Sarah Elisabeth Odidika attends Young Women's Leadership Academy in Fort Worth. She offered her observations on the panel discussion at the Forum August meeting.
The panel at the Women's Policy Forum luncheon in August was very diverse in occupation and experience. All of the women knew how to work in a male-driven environment. A topic that struck a cord with me was when the panelists stated that they had all experienced gender bias at meetings, on conference calls, etc. We hear all the time about companies needing more women in executive jobs and leadership roles. It does not make sense to me for men who are in companies that need more women and know they need more women in executive positions to allow such disrespect.
Another topic that interested me was hearing the speakers discuss Lean In and how the book about women in business didn't teach them as many lessons as they expected it to teach. The book did show them that you have to have confidence in yourself and your abilities.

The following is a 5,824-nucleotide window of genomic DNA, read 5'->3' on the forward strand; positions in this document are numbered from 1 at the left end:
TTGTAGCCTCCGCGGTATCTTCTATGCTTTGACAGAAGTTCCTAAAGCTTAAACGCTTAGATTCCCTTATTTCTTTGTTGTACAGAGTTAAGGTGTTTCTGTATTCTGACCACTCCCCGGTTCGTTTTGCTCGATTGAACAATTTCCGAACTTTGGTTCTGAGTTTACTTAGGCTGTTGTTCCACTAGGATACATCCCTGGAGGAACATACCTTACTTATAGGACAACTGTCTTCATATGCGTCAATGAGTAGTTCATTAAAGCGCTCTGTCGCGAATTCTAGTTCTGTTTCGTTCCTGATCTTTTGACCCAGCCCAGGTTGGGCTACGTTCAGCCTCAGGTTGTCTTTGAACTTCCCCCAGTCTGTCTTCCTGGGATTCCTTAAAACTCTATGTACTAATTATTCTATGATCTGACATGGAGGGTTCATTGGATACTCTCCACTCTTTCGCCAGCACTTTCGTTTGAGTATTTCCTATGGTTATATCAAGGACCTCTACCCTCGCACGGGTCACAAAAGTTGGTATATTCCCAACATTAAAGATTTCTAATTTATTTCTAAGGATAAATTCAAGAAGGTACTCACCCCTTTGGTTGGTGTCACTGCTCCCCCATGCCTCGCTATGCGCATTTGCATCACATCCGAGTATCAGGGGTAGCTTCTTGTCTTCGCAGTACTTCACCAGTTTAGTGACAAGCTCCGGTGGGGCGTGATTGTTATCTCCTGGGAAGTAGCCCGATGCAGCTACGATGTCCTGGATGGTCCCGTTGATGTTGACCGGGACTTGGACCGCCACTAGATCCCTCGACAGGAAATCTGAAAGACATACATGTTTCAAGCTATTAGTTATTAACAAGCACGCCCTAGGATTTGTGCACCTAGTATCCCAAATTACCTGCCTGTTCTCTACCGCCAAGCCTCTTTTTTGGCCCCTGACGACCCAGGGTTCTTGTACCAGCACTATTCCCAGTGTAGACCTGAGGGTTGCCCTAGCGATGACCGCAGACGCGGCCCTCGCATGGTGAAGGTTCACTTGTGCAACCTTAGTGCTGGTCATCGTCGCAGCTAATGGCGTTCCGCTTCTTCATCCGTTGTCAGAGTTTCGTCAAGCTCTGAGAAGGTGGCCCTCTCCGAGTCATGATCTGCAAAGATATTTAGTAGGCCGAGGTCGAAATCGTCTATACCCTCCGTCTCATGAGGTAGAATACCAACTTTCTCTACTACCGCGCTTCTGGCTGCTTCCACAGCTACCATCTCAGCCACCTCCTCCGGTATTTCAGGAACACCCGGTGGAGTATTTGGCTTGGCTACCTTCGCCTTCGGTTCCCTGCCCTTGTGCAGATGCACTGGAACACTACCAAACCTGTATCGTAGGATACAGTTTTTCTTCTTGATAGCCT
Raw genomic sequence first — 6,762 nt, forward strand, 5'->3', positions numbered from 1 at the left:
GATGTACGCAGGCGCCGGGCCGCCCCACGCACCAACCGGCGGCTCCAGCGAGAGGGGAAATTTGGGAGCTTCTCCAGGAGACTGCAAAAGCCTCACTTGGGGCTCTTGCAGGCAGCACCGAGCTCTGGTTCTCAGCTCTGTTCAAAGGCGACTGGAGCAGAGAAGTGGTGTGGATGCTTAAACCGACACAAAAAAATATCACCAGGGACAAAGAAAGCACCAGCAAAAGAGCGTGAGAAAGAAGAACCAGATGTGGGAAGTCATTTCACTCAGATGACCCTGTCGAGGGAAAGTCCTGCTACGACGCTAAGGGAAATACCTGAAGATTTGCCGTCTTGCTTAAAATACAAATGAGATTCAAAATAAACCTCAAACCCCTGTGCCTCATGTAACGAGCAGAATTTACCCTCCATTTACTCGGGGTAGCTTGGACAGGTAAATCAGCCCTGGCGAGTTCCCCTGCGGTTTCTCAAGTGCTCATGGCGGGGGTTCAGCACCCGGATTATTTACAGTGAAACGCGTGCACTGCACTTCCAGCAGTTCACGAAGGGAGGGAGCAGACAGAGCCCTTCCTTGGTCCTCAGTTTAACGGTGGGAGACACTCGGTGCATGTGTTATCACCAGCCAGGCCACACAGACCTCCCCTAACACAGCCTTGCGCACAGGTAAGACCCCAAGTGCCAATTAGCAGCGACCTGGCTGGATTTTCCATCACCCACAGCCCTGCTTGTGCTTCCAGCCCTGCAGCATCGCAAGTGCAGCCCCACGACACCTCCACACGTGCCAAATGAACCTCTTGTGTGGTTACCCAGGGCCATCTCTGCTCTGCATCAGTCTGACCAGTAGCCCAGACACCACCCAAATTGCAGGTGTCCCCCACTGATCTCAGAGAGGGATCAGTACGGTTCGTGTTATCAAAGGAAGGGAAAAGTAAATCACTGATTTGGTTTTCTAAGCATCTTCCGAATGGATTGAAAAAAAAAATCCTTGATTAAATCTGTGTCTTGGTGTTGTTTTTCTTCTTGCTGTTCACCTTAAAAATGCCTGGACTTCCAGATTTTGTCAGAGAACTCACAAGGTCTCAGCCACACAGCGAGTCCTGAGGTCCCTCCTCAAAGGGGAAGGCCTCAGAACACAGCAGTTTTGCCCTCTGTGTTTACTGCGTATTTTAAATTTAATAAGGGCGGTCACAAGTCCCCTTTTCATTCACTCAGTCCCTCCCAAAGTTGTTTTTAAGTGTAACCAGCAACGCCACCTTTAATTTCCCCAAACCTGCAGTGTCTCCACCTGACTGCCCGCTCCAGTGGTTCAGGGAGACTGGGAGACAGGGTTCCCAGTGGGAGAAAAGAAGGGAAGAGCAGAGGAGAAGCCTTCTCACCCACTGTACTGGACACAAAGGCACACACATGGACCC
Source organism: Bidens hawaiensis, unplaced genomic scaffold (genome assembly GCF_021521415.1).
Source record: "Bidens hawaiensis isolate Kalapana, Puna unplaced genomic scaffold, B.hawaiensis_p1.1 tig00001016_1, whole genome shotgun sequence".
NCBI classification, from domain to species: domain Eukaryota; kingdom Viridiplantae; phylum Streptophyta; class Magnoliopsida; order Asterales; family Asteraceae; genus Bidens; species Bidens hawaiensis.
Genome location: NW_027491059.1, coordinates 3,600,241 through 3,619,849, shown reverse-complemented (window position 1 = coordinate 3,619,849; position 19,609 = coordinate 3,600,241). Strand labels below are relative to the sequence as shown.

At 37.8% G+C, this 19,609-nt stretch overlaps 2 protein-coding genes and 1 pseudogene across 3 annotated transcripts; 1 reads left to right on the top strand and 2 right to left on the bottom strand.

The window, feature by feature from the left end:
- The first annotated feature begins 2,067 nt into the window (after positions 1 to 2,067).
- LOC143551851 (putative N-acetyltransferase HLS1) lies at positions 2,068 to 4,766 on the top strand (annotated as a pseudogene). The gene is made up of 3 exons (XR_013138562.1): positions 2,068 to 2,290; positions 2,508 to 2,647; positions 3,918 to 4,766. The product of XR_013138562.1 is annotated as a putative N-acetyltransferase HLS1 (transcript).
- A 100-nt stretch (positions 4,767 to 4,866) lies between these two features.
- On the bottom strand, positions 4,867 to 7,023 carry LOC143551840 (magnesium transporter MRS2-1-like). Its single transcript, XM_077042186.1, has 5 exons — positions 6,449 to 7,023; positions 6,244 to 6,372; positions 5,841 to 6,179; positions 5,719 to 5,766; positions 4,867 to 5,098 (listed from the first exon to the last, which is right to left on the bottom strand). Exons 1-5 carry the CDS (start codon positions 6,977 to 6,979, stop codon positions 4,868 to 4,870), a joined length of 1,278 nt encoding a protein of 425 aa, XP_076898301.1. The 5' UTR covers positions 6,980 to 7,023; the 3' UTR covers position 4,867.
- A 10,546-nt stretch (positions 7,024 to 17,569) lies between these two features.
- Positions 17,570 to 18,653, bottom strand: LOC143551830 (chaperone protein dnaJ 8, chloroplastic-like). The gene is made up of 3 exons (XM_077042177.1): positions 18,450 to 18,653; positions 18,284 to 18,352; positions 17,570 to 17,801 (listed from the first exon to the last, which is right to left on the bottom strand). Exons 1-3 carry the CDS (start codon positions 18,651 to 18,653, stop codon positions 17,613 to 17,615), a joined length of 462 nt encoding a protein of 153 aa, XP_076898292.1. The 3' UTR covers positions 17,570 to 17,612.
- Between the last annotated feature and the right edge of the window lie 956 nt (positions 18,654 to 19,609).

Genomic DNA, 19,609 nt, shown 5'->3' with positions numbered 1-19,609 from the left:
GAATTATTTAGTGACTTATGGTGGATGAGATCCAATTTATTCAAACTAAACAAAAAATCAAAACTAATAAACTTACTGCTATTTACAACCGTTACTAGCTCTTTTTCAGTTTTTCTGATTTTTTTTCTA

One speaker who owns her own business stated something that is important for both men and women to hear. A Fortune 500 study in the 1980s found 9 percent of the companies on the list had women in executive positions, but in 2013 that percentage was up to 17 percent. Not much growth at all. Just imagine how long it will take to reach 50 percent?.
One take away was that mothers who raised women 50 years ago are NOT the same mothers who are raising women now. Finally something that could help me improve were suggestions on how to move up the corporate ladder. Women must have key relationships. The speaker from BNSF stated that there are three types of relationships; mentor, sponsor, champion. Each persons helps at different stages of work life. Having input from people like this helps women become better leaders and builds confidence.
--Sarah Elisabeth Odidika, Young Women's Leadership Academy mentee. Her mentor is Cindy
Johnson, Women's Policy Forum Member.